Using Voice Commands In React

Aidan McBride
4 min readNov 6, 2020


There are a number of reasons a developer might want the ability to use speech to interact with a web application. For incorporating use for hearing impaired individuals, to use in games, or maybe to make a website more interactive for its users. Whatever the reason, a plugin called react-speech-recognition makes it easy to use voice commands in your React application.

This blog will outline how to set up this resource in a react application, and a couple of possible uses that may come in handy. Overall, this tool is sure to spark some creativity and ingenuity, and you should find your own ways to incorporate it into your projects.

Setting Up The Application

If you have never used React before, it is a frontend framework for JavaScript that is component based. I will not go into too much detail on the inner workings of react, but I will say we will be using mainly functional components, as opposed to class components, in this application.

We can create our app with the following command:

npx create-react-app your-app-name

For this example, let’s call this voice-commands-app. Once we create our react app, let’s go ahead and install react-speech-recognition with the following command:

npm install --save react-speech-recognition

This allows us to use react-speech-recognition anywhere in our application that we import it. In this application, all the work will be done from the App.js file, so we can import the following there:

import SpeechRecognition, { useSpeechRecognition } from 'react-speech-recognition'

We should then clear out everything in the return statement in our App.js file except a div tag. We can also throw in an h1 tag as a title for our application. The App.js file should now look like this:


Now that we have set up the basic outline for our application, we can start integrating the speech recognition implementation! If you look at the first example in the react-speech-recognition documentation, you will see a file very similar to this:

SpeechRecognition has built in methods including startListening and stopListening. We have created a template to tell the browser when to start and stop listening based off button clicks, and to render the tex we create in a <p> tag. Running npm start and navigating to localhost:3000 in our browser, we can test the application so far!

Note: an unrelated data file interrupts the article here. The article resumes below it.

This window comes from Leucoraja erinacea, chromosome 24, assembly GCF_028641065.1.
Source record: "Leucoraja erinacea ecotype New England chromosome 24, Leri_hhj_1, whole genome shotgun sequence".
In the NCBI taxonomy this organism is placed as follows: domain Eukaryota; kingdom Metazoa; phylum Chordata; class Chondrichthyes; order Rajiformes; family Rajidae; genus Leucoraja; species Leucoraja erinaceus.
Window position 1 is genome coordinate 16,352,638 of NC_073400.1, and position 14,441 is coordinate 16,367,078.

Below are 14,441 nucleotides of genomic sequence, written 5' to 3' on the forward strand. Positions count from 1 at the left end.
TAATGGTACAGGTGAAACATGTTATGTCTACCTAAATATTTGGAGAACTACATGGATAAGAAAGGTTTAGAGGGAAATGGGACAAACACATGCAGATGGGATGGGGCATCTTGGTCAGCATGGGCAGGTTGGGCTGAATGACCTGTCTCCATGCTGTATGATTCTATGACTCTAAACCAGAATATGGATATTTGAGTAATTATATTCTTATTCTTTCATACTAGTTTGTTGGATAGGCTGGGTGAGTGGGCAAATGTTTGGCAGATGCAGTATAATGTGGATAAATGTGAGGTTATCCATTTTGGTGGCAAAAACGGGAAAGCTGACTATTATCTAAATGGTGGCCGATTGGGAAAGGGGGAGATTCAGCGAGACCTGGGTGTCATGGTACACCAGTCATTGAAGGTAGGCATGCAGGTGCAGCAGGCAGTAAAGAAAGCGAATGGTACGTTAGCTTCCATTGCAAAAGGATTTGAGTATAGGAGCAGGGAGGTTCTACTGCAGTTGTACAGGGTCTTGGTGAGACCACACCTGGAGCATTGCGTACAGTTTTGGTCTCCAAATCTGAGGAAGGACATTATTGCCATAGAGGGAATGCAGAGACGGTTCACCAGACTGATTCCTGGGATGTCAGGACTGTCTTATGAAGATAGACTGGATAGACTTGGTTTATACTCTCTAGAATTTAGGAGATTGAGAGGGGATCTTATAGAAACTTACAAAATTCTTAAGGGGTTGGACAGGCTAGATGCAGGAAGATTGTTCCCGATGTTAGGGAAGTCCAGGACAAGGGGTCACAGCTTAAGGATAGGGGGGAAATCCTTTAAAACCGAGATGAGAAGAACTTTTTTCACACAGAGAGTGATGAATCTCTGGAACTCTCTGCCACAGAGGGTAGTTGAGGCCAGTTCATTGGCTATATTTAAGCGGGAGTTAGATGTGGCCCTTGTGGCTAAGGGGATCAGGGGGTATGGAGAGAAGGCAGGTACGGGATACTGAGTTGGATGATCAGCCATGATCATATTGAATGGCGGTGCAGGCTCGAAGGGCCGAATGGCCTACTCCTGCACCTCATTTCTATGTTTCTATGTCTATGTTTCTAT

Using Commands

Perhaps the most useful feature of this tool is the ability to recognize commands from the microphone. By creating a commands array of expected microphone input, we assign each command a callback function to execute upon receiving this command! For now, let us simply print a response message to the screen based on our input.

And we receive the following functionality!

When your command is recognized, the callback method will be called and display your message

A Step Deeper

I wanted to write this blog to explore a step deeper into what can be done with this resource. Thought printing responses to commands it certainly do-able and a great place to start, we should consider what else we can do with this functionality. Since we are calling a callback function in response, we can execute just about whatever you can think of inside that callback function.

For example, we can render new objects to the DOM. Let’s say we wanted to render some shapes. We can set commands that call functions we have pre-defined that create shapes and append them to the page. Our code would look like this:

Commands in Action

This is just one more example of the uses if react-speech-recognition. You can do anything from rendering objects, to moving to different pages, to contacting API’s and retrieving data. Anything we can fit in a function, or a number of functions for that matter, can be executed with voice commands.

Multiple Languages

I want to briefly touch on one last amazing feature, which is the ability to recognize different languages. By passing the startListening function a language object with a key to indicate which language, we can listen for specific languages and respond accordingly. This could be used form anything to building an app to teach someone a second language to translating from user to user to help ease use of the application.

In practice

Wrapping Up

A list of languages and extended features can be found in the documentation linked bellow, but this blog outlines some key uses and how to get started with react-speech-recognition. I encourage you to be creative as always, and explore all the different possible uses and integrations you can come up with. Start simple, explore, and maybe even add this feature to an existing application. Comment with any questions or concerns, and happy coding!




Aidan McBride

I am a Front End Engineer and graduate of Flat Iron coding bootcamp. Currently I work in the regulatory industry using React.